Patents contain two types of information: 1. technical information in the disclosure; and 2. what the patentee owns in the claims. The patent disclosure generally provides broad and fairly non-specific information about the technical area to which the patent relates. In contrast, the claims of a patent specifically set forth what the patentee owns and, as such, the claims define what the patentee seeks to keep you from doing. Put another way, the claims of a patent puts limits on the freedom of the non-patentee (that is, you) to use technology for his business purposes that, but for the patent, the non-patentee would be otherwise free to employ.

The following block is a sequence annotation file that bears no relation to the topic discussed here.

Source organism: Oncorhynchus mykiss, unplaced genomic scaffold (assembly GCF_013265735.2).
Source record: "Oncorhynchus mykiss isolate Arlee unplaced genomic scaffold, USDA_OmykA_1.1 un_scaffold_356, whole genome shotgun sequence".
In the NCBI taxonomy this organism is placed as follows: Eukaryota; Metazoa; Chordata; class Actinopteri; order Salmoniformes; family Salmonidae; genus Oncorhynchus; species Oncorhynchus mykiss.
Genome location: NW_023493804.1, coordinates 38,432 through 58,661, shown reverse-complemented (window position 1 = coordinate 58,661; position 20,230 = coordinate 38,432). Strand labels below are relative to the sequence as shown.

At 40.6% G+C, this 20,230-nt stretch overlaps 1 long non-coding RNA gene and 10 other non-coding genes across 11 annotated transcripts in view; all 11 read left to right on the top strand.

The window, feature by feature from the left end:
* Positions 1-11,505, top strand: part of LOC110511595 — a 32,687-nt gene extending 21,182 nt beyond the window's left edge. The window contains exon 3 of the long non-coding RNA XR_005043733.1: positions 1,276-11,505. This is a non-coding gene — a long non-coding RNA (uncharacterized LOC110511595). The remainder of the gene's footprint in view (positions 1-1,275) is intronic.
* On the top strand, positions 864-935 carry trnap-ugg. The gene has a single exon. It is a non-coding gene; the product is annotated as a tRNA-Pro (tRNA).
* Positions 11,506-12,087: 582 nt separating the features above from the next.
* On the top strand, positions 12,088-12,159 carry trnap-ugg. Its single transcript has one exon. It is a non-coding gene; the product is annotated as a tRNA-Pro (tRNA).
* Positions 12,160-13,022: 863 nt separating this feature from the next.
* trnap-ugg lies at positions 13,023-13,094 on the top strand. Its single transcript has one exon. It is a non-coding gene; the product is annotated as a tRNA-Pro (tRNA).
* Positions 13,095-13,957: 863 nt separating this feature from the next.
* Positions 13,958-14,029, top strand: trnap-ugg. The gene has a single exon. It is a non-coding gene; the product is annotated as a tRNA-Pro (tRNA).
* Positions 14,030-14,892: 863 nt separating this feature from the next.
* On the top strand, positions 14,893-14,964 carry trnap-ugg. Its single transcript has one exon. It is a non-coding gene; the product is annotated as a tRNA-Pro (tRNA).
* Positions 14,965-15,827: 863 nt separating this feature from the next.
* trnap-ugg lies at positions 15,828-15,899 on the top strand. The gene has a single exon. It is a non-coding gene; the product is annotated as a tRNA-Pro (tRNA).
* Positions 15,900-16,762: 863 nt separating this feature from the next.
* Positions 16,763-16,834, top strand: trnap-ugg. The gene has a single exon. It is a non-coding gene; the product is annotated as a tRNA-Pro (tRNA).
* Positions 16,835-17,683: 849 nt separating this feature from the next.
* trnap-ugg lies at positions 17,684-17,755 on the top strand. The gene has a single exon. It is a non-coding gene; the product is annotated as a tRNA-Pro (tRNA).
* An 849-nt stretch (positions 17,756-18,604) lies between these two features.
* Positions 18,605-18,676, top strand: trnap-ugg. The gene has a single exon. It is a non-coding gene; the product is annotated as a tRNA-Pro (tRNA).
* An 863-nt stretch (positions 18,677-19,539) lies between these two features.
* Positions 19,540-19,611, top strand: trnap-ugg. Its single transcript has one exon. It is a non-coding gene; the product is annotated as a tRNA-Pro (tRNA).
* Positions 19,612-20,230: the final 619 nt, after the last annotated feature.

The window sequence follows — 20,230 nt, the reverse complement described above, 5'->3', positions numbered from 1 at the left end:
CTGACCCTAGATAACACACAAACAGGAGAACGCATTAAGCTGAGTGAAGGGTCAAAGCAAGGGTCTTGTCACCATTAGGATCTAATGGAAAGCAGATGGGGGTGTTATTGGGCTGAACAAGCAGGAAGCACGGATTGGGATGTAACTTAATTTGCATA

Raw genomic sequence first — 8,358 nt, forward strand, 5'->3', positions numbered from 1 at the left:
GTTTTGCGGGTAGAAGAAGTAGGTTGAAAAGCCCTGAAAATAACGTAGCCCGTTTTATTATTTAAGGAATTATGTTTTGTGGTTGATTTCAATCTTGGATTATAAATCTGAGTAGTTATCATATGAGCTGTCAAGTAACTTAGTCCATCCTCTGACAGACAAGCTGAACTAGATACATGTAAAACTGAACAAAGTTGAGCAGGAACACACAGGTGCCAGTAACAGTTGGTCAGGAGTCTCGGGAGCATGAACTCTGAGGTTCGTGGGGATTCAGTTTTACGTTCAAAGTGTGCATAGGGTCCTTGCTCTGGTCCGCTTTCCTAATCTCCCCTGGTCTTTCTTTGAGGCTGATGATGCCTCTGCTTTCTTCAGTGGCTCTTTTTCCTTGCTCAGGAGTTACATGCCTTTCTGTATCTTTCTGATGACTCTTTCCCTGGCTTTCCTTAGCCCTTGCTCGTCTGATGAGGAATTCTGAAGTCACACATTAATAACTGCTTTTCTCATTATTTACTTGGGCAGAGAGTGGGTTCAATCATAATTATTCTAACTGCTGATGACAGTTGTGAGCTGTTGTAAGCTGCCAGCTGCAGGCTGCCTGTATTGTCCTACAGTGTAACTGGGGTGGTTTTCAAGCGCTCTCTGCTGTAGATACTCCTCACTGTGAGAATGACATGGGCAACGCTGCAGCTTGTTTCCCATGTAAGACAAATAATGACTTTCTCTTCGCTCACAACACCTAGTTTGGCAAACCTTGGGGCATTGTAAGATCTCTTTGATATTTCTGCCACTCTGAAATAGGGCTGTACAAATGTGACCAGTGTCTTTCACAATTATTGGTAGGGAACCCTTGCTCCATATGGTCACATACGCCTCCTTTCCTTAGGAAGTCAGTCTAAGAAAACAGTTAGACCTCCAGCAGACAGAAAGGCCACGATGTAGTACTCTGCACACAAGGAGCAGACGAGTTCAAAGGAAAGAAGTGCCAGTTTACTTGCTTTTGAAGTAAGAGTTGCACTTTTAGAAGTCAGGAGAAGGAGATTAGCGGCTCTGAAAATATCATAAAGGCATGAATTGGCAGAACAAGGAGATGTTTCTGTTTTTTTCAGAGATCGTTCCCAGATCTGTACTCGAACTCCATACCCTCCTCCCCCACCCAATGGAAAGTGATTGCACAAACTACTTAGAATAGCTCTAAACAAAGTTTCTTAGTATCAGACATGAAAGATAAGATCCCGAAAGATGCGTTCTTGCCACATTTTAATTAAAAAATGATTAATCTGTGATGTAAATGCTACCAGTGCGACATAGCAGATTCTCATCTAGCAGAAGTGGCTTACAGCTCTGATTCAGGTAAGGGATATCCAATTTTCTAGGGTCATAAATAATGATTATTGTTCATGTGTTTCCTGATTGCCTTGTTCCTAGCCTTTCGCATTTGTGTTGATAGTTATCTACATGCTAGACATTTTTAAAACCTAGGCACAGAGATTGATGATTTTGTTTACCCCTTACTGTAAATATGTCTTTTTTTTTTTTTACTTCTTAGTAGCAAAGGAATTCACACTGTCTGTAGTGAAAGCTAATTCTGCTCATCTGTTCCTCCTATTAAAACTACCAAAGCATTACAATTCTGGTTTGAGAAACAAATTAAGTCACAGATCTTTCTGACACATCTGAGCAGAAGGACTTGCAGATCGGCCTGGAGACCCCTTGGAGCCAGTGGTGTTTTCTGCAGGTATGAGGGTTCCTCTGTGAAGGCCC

Accordingly, for a patent data analysis to be relevant to inform your innovation and technology investment decisions, the search results must provide you with insights into how existing patent rights will prevent your freedom of action in the marketplace. Unfortunately, existing patent landscaping methodologies do not specifically examine the claims of the patents. These methodologies instead consider the patents as a whole to be sources of data to be collected and analyzed in the aggregate. I believe that reliance on these existing patent landscaping methodologies to inform your business decisions could lead you to the wrong conclusions about how existing patent rights will affect your innovation and technology investment payback.